How to Prove That Medical Malpractice Occurred

How to Prove That Medical Malpractice Occurred | HealthSoul

In the medical world, medical malpractice happens when a patient suffers harm from a doctor or any other medical professional. In simple terms, this means the medical professional fails to perform his/her medical duties as required competently. Sometimes – even with experience and skill level – a medical practitioner will mess when he/she is fixing you.

However, we can expect medical professionals to perform at a certain level of efficiency and competency. When a physician fails to meet the anticipated care and suffers an injury, the patient may seek medical malpractice compensation. However, proving that medical malpractice occurred is not an easy feat. Here are a few limited ways to do so.

1.   Negligence

This is the number one cause of many medical malpractice cases. This notion proceeds under the theory that a medical practitioner was negligent in treating a patient. According to law experts from, establishing that medical negligence happened requires the victim to establish some critical information. For one, the plaintiff must prove the existence of a doctor-to-patient relationship. Secondly, the applicable standard of care should also be confirmed. This happens if the medical professional deviated from the standard care, which is a contravention of the doctor’s duty. Finally, there should be solid physical proof of the said injury to the patient. To find a medical practitioner negligent, it should be shown that his/her conduct fell below the accepted standard of medical care.

2.   Breach

After establishing the medical standard of care owed to the patient, the victim must show that the physician breached that standard of care. Medical reports offer a good starting point to demonstrate what the physician did and did not do in many cases. However, medical reports do not always contain the full picture. Generally, they might have a piece of biased information that favors the medical provider. They will often contain errors about the patient’s symptoms, past medical history, and other vital facts. It would be best to work closely with your lawyer to create a timeline of the necessary detailed events. This involves proving what happened and not what the medical records say happened.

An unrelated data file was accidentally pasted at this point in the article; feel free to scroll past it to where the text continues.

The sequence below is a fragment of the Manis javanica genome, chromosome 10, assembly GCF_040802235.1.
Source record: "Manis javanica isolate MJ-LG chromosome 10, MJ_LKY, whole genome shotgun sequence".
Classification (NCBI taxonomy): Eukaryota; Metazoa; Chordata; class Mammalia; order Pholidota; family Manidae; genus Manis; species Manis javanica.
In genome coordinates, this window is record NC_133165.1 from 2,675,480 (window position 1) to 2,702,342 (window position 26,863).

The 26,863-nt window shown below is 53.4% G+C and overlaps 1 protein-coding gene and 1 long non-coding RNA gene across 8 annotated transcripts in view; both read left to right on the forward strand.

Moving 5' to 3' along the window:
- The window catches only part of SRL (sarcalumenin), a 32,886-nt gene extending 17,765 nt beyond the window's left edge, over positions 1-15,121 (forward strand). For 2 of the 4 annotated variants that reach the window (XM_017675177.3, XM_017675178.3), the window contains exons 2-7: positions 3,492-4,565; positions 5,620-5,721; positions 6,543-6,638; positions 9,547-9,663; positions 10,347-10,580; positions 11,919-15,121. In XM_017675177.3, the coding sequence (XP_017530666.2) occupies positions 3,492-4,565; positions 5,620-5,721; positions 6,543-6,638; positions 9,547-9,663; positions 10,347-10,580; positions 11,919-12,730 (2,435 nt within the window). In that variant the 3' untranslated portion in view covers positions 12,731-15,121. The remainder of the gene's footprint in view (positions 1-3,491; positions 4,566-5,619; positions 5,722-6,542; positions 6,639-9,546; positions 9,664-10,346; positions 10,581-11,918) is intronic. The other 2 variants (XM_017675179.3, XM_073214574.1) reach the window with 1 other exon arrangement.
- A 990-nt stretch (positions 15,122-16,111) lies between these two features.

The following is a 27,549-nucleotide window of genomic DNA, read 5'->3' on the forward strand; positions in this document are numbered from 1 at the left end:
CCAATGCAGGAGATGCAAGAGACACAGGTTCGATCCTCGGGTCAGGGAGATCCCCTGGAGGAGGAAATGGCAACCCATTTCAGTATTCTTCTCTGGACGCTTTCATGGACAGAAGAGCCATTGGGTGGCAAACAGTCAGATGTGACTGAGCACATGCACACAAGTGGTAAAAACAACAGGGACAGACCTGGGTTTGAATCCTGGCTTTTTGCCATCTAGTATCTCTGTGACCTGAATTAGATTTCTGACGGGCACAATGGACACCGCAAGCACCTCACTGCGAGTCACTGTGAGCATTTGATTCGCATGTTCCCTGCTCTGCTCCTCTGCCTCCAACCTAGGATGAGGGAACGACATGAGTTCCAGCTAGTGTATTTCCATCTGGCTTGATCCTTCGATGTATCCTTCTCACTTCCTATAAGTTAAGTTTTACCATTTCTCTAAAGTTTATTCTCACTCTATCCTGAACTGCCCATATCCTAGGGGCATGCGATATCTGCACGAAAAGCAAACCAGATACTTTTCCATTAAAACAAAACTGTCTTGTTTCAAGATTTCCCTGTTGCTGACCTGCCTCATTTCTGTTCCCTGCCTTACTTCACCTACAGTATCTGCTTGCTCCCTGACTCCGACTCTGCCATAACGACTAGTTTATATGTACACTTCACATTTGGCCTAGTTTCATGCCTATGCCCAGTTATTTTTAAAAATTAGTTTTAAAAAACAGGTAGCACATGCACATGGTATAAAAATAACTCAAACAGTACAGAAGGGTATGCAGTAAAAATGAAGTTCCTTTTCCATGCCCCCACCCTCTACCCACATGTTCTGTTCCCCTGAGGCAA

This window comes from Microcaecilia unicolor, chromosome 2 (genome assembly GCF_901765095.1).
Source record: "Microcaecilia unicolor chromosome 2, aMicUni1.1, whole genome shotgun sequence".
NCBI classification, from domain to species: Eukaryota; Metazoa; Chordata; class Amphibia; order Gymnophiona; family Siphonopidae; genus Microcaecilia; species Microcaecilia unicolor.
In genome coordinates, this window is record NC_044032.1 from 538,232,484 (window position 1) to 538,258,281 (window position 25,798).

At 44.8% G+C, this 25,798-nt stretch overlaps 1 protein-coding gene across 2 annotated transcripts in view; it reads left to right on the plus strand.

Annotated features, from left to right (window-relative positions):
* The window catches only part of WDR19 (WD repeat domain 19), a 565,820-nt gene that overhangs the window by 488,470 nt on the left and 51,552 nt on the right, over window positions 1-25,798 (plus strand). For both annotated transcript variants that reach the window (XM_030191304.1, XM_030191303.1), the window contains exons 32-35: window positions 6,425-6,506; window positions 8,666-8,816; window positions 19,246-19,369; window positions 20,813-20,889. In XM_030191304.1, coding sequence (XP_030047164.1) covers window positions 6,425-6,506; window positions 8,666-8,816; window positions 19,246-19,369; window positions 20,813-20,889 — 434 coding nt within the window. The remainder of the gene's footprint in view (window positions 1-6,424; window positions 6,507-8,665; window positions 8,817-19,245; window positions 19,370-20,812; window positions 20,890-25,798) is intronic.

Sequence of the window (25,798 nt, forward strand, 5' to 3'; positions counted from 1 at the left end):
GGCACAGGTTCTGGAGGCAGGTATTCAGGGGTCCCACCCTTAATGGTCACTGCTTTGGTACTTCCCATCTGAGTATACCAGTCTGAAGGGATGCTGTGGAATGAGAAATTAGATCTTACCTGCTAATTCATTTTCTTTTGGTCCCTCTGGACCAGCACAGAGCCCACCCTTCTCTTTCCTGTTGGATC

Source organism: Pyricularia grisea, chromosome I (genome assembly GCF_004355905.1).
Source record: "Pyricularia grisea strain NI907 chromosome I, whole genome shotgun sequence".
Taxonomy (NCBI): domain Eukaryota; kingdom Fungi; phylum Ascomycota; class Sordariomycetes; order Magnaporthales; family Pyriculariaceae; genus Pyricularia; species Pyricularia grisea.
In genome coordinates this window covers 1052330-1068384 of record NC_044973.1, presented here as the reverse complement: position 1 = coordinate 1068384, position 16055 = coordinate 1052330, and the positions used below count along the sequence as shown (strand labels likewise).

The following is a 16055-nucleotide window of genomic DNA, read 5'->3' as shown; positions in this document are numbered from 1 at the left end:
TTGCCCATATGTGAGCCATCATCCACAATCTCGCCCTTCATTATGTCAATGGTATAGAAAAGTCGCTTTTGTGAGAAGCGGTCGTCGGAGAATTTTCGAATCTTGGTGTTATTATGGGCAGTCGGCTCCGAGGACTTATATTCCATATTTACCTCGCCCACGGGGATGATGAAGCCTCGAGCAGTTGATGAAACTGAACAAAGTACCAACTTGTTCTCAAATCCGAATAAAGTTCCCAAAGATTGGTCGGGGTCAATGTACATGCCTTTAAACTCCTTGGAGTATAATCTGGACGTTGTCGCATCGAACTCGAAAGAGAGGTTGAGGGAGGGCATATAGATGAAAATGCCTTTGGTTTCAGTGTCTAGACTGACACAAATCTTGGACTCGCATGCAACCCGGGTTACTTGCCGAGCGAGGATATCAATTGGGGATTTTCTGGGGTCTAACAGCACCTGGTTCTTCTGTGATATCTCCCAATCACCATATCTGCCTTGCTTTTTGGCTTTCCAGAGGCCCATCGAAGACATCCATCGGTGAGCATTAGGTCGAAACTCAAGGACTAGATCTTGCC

3.   The Injuries Sustained Was the Result of Treatment

The patient must prove that the injury(s) was the direct result of medical providers’ care or lack thereof. However, this is not easy to prove. Since the patient was often already injured or sick when they sought treatment, it can be quite a challenge showing where one injury ends and another one begins. Additionally, even showing what caused the injury(s) is a daunting task. Expert testimony adds vigor to a medical malpractice case. Also, doing further research and providing documentation is needed to show that the physician’s action or inaction was the actual cause of injury. We recommend hiring many experts in a medical malpractice case, although this depends on the case’s nature.

4.   What about Causation?

The plaintiff must establish that the physician’s breach of the care standard caused the patent’s injury. Ideally, causation is often an issue of significant dispute in a health malpractice case. The medical provider may admit that they infringed on the standard of care but still avoid liability if the plaintiff cannot prove that the infringement caused an injury.


For instance, if an ER physician fails to diagnose a severe medical condition on Friday, and the patient dies on Saturday, the ER doctor may argue otherwise. He/she may say that a proper diagnosis wouldn’t have impacted anything because the medical condition was so severe that the patient would have died on Saturday anyway. In simple terms, this means his breach didn’t cause the patient any additional injury.

5.   Proof of Damages

The plaintiff must establish the extent of the damage caused and how much money adequately compensates for the specified damage. Ideally, there are two types of damages, which include economic and non-economic damages. Economic damages are any monetary costs the victim has incurred or will incur due to the breach. It includes past and present medical bills, future medical expenses, past lost income, future lost income, and any other relevant costs resulting from the injury; Non- economic damages include compensation for the pain and suffering caused by the breach. In some states, non-economic damages are capped at an amount adjusted every year based on inflation. This means it varies from year-to-year.

Proving that medical malpractice occurred is no easy task. It is compounded with complex and challenging prospects. This happens even in cases that appear simple on the surface. This is why you need to work with an experienced attorney. He/she is well-trained to handle the process much more comfortable than you would if you were solo.